The case having been tried, the court below absolved the defendants from the complaint insofar as the tanks and the electric motors were concerned, but rendered judgment against them, ordering them to "receive the aforesaid expellers and pay the plaintiff the sum of fifty thousand pesos (P50,00), the price of the said goods, with legal interest thereon from July 26, 1919, and costs."chanrobles virtual law library
Both parties appeal from this judgment, each assigning several errors in the findings of the lower court.chanroblesvirtualawlibrary chanrobles virtual law library
The principal point at issue in this case is whether or not, under the contracts entered into and the circumstances established in the record, the plaintiff has fulfilled, in due time, its obligation to bring the goods in question to Manila. If it has, then it is entitled to the relief prayed for; otherwise, it must be held guilty of delay and liable for the consequences thereof.chanroblesvirtualawlibrary chanrobles virtual law library
To solve this question, it is necessary to determine what period was fixed for the delivery of the goods.chanroblesvirtualawlibrary chanrobles virtual law library
As regards the tanks, the contracts A and B (pages 61 and 62 of the record) are similar, and in both of them we find this clause:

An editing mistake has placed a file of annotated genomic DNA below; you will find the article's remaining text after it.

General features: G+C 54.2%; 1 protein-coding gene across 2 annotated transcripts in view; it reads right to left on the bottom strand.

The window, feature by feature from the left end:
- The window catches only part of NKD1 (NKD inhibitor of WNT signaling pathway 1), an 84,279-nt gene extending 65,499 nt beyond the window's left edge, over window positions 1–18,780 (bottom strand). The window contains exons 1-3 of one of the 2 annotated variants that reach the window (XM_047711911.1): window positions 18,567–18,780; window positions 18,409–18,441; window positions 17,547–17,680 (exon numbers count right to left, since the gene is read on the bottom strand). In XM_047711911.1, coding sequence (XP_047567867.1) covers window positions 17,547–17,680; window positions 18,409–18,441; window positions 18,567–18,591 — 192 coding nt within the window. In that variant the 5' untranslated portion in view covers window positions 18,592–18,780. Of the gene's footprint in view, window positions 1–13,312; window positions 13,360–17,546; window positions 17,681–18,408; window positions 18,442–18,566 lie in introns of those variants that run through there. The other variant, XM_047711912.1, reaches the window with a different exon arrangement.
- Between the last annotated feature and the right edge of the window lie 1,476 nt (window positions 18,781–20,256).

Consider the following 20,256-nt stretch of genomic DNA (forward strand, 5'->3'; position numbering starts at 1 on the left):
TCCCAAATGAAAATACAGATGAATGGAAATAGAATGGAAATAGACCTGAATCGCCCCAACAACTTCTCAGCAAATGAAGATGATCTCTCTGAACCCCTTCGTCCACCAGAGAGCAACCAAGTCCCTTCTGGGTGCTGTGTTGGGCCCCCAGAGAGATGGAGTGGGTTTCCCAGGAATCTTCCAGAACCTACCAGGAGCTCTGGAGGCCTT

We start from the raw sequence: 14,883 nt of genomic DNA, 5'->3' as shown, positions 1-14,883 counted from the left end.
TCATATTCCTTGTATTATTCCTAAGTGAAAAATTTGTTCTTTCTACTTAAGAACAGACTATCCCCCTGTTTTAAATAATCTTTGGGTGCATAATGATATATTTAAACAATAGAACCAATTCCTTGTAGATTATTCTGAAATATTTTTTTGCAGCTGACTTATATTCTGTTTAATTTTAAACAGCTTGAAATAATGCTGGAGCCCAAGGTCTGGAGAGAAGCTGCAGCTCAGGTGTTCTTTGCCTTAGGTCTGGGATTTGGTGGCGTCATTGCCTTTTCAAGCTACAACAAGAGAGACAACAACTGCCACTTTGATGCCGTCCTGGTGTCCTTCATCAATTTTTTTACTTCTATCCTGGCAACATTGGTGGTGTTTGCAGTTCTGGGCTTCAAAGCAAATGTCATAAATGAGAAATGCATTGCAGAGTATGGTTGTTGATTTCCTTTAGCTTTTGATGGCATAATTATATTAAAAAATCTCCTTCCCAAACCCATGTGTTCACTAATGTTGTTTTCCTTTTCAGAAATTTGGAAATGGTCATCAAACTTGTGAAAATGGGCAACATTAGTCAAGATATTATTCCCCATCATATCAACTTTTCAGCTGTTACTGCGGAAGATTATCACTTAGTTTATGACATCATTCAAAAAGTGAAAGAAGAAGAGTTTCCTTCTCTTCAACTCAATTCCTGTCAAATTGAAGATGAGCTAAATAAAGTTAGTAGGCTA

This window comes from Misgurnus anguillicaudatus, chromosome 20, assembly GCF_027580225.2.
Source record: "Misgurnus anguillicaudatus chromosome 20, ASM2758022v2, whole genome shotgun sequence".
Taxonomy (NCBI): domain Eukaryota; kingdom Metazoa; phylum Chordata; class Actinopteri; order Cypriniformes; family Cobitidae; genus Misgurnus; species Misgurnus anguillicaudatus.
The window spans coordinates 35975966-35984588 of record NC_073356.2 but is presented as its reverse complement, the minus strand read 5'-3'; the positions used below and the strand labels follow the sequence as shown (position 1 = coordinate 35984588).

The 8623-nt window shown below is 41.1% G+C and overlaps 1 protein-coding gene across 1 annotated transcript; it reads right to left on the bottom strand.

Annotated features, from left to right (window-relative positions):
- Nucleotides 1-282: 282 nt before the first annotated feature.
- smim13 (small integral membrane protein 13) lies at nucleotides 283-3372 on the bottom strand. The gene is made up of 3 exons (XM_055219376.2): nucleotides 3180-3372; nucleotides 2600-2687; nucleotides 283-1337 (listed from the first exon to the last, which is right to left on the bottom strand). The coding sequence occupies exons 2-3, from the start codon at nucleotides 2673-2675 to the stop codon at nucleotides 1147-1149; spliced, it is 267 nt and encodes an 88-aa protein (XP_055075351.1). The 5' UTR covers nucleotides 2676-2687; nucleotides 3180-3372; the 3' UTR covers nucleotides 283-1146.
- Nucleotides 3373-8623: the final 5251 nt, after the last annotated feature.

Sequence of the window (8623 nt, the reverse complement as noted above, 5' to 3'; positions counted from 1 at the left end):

In the contract Exhibit C (page 63 of the record), with reference to the expellers, the following stipulation appears:
And in the contract relative to the motors (Exhibit D, page 64, rec.) the following appears:
In all these contracts, there is a final clause as follows:
Under these stipulations, it cannot be said that any definite date was fixed for the delivery of the goods. As to the tanks, the agreement was that the delivery was to be made "within 3 or 4 months," but that period was subject to the contingencies referred to in a subsequent clause. With regard to the expellers, the contract says "within the month of September, 1918," but to this is added "or as soon as possible." And with reference to the motors, the contract contains this expression, "Approximate delivery within ninety days," but right after this, it is noted that "this is not guaranteed." chanrobles virtual law library
The oral evidence falls short of fixing such period.chanroblesvirtualawlibrary chanrobles virtual law library
From the record it appears that these contracts were executed at the time of the world war when there existed rigid restrictions on the export from the United States of articles like the machinery in question, and maritime, as well as railroad, transportation was difficult, which fact was known to the parties; hence clauses were inserted in the contracts, regarding "Government regulations, railroad embargoes, lack of vessel space, the exigencies of the requirements of the United States Government," in connection with the tanks and "Priority Certificate, subject to the United State Government requirements," with respect to the motors. At the time of the execution of the contracts, the parties were not unmindful of the contingency of the United States Government not allowing the export of the goods, nor of the fact that the other foreseen circumstances therein stated might prevent it.chanroblesvirtualawlibrary chanrobles virtual law library